Saturday, September 17, 2005

Windows Presentation Foundation demo

Here's a preview of the type of applications you're about to experience thanks to the new Windows Presentation Foundation (Avalon). [To watch it, click the little square icon just under the video]

It's a very neat demo - you don't need to be a developer to enjoy it. Minute 3 is where the action starts.

I had a chance to play with Avalon C# and XAML capabilities during my last 4 months of school. It was super-cool stuff. Can't wait to see more apps taking advantage of it.

Friday, September 16, 2005

Business Week on Microsoft

Business Week did a whole series of articles (including a cover story) on Microsoft. Mini, subject of much attention, has got something posted on it here.

I'm a bit conflicted about Mini's blog. He makes some great points.. and I think his intentions are in the right place... but in the end is it really good for the company? He claims to care so much about the stock price.. but is the Business Week coverage he's generating going to positively affect the stock price? Will it help or hurt Microsoft's recruiting efforts? Its public image? The morale of its less-jaded employees?

Airing your dirty laundry in public certainly has consequences... I guess Mini's betting on his public criticism achieving positive change that could not be achieved through internal feedback mechanisms. But in the meantime, he's doing quite a bit of damage. It's high risk, and so far, I see little evidence that it's working.

Monday, September 12, 2005

My Hero

From an interview with Blake Ross:

10. What are some lessons learned from developing Firefox that you can share with my readers who are working on their own projects?

The things you never think about are the ones driving users nuts. For example, a developer making an e-mail client might spend 6 hours designing the compose window, and 5 minutes hooking up the "Attach" button to the Windows Browse dialog. But it's that Browse dialog that'll give people gray hair over time.

The fact that the dialog is a standard part of the OS is no excuse. In fact, software is often weakest where its developer settled for something prepackaged. Consistency is important, of course, and should always be a factor. But it's your responsibility to make the best software you can, and if you're delegating to the OS without question, your competitors already have a leg up on you. In Firefox, we threw out the Find mechanism applications have used for decades because, frankly, it sucked.

This is the coolest, most insightful comment I've read in a long time. I love it.

It especially strikes a chord with me because where I work, we're seldomly allowed to re-invent dialogs that are standard parts of the OS. On a macro level, I understand why. It makes more sense for us to push off those requirements to the people responsible for the sucky OS dialog in the first place. But on a practical level, such requests get deprioritized very quickly -- people want to build new features, not improve sucky dialogs.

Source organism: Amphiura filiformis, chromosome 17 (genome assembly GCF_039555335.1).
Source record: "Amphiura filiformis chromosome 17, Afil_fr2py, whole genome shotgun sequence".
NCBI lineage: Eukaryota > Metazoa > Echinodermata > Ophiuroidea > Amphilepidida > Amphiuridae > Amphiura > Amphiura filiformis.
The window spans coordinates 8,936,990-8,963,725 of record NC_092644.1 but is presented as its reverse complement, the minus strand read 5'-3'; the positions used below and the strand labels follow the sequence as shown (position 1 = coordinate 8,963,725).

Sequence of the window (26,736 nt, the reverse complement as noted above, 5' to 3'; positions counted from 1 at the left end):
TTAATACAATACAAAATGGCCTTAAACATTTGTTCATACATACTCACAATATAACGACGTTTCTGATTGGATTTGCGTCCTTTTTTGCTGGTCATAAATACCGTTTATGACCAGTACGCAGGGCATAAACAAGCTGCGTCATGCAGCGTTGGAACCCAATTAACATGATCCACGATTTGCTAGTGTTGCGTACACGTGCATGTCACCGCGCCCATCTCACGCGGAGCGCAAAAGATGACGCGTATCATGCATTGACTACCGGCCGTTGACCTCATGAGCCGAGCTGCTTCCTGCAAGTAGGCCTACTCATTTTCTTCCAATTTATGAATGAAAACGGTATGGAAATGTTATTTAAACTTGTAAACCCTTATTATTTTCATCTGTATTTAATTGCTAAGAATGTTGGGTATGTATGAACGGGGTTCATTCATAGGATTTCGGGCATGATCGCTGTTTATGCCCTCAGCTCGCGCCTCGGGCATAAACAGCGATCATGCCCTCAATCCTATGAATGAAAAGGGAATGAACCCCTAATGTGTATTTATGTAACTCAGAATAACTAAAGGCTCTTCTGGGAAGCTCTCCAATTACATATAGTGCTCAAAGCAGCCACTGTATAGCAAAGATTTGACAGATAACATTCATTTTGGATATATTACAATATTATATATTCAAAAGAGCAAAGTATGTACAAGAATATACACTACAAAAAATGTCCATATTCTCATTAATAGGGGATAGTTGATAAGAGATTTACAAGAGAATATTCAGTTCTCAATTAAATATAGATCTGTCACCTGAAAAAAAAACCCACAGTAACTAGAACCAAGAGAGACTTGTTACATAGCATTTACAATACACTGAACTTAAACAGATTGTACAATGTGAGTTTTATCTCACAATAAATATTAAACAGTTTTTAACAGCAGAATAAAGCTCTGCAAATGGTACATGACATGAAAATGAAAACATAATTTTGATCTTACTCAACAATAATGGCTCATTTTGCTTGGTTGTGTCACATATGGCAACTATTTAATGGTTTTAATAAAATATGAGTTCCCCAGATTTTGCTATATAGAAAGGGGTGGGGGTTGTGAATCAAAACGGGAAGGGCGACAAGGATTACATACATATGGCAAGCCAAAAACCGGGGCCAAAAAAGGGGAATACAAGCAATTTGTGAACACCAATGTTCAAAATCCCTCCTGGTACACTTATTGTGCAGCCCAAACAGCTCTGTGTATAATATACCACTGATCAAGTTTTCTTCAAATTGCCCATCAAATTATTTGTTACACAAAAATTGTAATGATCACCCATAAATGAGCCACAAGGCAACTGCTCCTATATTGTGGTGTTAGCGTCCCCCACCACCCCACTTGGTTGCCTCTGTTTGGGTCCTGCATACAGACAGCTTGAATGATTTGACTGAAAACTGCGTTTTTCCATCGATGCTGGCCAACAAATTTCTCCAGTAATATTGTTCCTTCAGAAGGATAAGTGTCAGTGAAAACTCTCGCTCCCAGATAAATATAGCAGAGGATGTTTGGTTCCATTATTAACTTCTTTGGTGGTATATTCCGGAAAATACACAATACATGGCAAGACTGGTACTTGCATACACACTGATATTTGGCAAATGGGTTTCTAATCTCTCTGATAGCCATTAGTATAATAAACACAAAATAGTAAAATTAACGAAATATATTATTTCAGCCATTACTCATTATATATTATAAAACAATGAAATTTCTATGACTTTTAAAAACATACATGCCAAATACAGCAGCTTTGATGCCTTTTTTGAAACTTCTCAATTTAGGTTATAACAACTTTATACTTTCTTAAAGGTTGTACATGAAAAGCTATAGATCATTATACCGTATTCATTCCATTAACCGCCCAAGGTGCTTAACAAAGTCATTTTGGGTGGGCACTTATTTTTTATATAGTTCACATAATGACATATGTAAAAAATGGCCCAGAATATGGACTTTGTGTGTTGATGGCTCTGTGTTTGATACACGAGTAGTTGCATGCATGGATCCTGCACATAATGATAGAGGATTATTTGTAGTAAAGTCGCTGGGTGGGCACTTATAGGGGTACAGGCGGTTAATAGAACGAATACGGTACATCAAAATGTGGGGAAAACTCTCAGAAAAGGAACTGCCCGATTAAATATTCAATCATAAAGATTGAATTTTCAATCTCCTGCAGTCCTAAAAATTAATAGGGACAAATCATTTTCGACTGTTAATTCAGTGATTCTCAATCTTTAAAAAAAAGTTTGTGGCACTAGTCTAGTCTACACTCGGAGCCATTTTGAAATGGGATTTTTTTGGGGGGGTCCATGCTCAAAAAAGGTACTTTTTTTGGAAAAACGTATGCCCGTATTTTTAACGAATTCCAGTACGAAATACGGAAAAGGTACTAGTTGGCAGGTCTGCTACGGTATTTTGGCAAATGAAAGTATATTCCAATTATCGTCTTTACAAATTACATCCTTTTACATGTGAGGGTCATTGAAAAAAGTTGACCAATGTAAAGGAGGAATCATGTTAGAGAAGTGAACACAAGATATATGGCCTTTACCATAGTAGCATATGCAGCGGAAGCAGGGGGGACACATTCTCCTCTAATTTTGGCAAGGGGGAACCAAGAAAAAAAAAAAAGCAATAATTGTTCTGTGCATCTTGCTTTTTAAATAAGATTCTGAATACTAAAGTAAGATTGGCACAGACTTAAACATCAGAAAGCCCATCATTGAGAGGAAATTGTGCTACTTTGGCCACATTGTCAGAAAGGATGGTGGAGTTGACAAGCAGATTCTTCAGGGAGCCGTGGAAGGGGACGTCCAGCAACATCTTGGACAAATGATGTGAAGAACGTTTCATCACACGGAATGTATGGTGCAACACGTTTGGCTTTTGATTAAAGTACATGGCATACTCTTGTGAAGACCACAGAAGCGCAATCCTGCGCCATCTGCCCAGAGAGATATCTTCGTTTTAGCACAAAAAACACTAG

This is why we need Firefox -- and competition in general. Challenge the status quo baby!

Sunday, September 11, 2005

PDC 2005

I'm sooo jealous of everyone going to PDC 2005.

I'm looking forward to watching some of the sessions this week, but don't know how on Earth I'm going to make time. There are hundreds of hours of presentations. In other words, if I spend 10 hours per day watching PDC sessions it would take me well over 25 days to see them all -- that's mindblowing.

Flickr users are starting to post pictures. Gotta love the Vista stairs - hehe!

Grrr. So jealous!

[10/30/2005 - Updated link to PDC 2005 content]

Google gets letters

This is amazing. Can you imagine how the Google mobile search engineers must feel when they receive letters like these? Wow.

Thursday, September 08, 2005

Damn you, Scoble!

Damn you, Scoble!

I'm laying in bed, about to slam shut the laptop and go to sleep. But no, that little red plus on the Bloglines notifier icon is too tempting. Work was busy, I didn't have the chance to read a single blog today, so I figure I'll peak and see what's new in the Blogosphere.

What do I find? Channel9 has 5 kick-ass videos up of interviews with Bill Gates, Marc McDonald, Scott Guthrie and ASP.NET, Jeff Barr from Amazon, and Jason Shellen from Google (the dude who created the site that powers this blog).

There goes another hour of my time watching cool Microsoft videos. Nevermind that I spent the last hour and a half of my workday watching internal videos of new Vista technologies. Now you're invading my bed! Gee, I wonder what I'll be dreaming about tonight.. (hint: Clear. Confident. Connected.) *sigh*

What's going through my head tonight?

Today something pretty random happened. I was sitting at an outdoor meeting, and all of a sudden we hear helicopters. Everyone turns around, and BillG's helicopters (yes, plural) plop down on the lawn next to our meeting. It was neat. This is Shanti before making a presentation at the meeting. She's my manager. I think she's cool. :-)

I can't wait until my product is announced. I've found so many cool random product blogs at work... my coworker Ben and I are just waiting to jump on the work blog bandwagon. Tic tok tic tok...

So, here's some neat stuff:

GPS-Photo Link - Your camera has photo and time data. Your gps device has time and gps data. This app links the photo and gps data based on the shared time attribute. Pretty neat idea.